Without this things would still be pretty bad, but he would probably have been leading his party into an election now. One in which they would have been merely punished rather than summarily executed. But by sacrificing his people to save bankers, Brian Cowen doomed his career. Doomed a lot of our careers.

Galway in Days Gone By

The way we were – Protecting archives of our past



A photo of Galway city centre from the county council's archives

People’s living conditions less than 100 years ago were frightening. We have come a long way. We talk about water charges today, but back then the local District Councils were erecting pumps for local communities and the lovely town of Mountbellew, according to Council minutes, had open sewers,” says Galway County Council archivist Patria McWalter.

Patria believes we “need to take pride in our history, and we should take the same pride in our historical records as we do in our built heritage”. When you see the wealth of material in her care, this belief makes sense.

She is in charge of caring for the rich collection of administrative records owned by Galway County Council and says “these records are as much part of our history as the Rock of Cashel is. They document our lives and our ancestors’ lives. And nobody can plan for the future unless you learn from the past, what worked and what didn’t”.

Archivists and librarians are often unfairly regarded as being dry, academic types, but that’s certainly not true of Patria. Her enthusiasm is infectious as she turns the pages of several minute books from Galway’s Rural District Councils, all of them at least 100 years old.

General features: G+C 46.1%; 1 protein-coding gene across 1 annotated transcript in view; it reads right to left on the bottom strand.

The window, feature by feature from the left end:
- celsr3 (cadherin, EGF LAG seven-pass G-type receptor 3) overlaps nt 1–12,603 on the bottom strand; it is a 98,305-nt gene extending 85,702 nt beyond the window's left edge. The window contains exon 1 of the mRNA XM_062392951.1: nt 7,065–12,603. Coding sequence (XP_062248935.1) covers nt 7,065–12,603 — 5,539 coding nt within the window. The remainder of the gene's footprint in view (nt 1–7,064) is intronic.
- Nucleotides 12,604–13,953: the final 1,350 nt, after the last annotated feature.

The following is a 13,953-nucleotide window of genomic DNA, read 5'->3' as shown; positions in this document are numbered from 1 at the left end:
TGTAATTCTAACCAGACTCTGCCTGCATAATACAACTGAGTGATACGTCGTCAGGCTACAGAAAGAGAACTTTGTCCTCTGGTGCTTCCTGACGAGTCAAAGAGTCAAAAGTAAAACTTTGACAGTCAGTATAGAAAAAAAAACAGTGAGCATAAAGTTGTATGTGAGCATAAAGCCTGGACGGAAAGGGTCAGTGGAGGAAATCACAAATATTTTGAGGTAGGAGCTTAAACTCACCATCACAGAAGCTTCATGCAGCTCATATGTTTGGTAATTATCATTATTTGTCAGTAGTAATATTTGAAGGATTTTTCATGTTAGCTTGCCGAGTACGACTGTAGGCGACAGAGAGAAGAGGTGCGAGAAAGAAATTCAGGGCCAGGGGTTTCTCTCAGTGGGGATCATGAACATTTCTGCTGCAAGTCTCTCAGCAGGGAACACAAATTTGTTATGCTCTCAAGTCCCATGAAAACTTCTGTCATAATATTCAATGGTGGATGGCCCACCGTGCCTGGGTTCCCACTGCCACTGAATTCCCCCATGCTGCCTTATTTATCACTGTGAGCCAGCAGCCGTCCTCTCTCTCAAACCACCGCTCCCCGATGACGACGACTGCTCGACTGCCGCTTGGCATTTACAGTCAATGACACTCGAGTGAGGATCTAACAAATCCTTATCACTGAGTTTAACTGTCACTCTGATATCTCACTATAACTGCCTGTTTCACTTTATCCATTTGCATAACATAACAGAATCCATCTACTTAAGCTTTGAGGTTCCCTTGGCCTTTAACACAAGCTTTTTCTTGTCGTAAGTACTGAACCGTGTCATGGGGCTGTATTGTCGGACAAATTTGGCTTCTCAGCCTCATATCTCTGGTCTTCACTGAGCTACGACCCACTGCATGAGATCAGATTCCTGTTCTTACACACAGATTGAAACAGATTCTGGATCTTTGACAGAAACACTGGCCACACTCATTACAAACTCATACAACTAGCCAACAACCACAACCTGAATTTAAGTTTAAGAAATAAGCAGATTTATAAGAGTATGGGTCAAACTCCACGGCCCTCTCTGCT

Part of her role involved cataloguing all the records of the Councils – Ballinasloe, Clifden, Galway, Gort, Loughrea, Mountbellew, Portumna and Tuam. These records mostly consisted of minutes of various meetings.

When she was cataloguing them she realised their worth to local historians and researchers, so she decided to compile a guide to their content. The result is For the Record: The Archives of Galway’s Rural District Councils, which will be a valuable asset to anybody with an interest in history.

Many representatives on these Councils were local personalities and several were arrested during the political upheaval of the era, she explains.

And, ushering in a new era in history, women were allowed to sit on these Rural District Councils – at the time they were not allowed to sit on County Councils.

All of this information is included in Patria’s introductory essay to the attractively produced A4 size guide, which gives a glimpse into how these Rural Councils operated and the way political thinking changed in Ireland during a short 26-year period. In the early 1900s, these Councils supported Home Rule, but by 1920, they were calling for full independence and refusing to recognise the British administration.

“I love the tone,” says Patria of the minutes from meetings. “The language was very emotive.”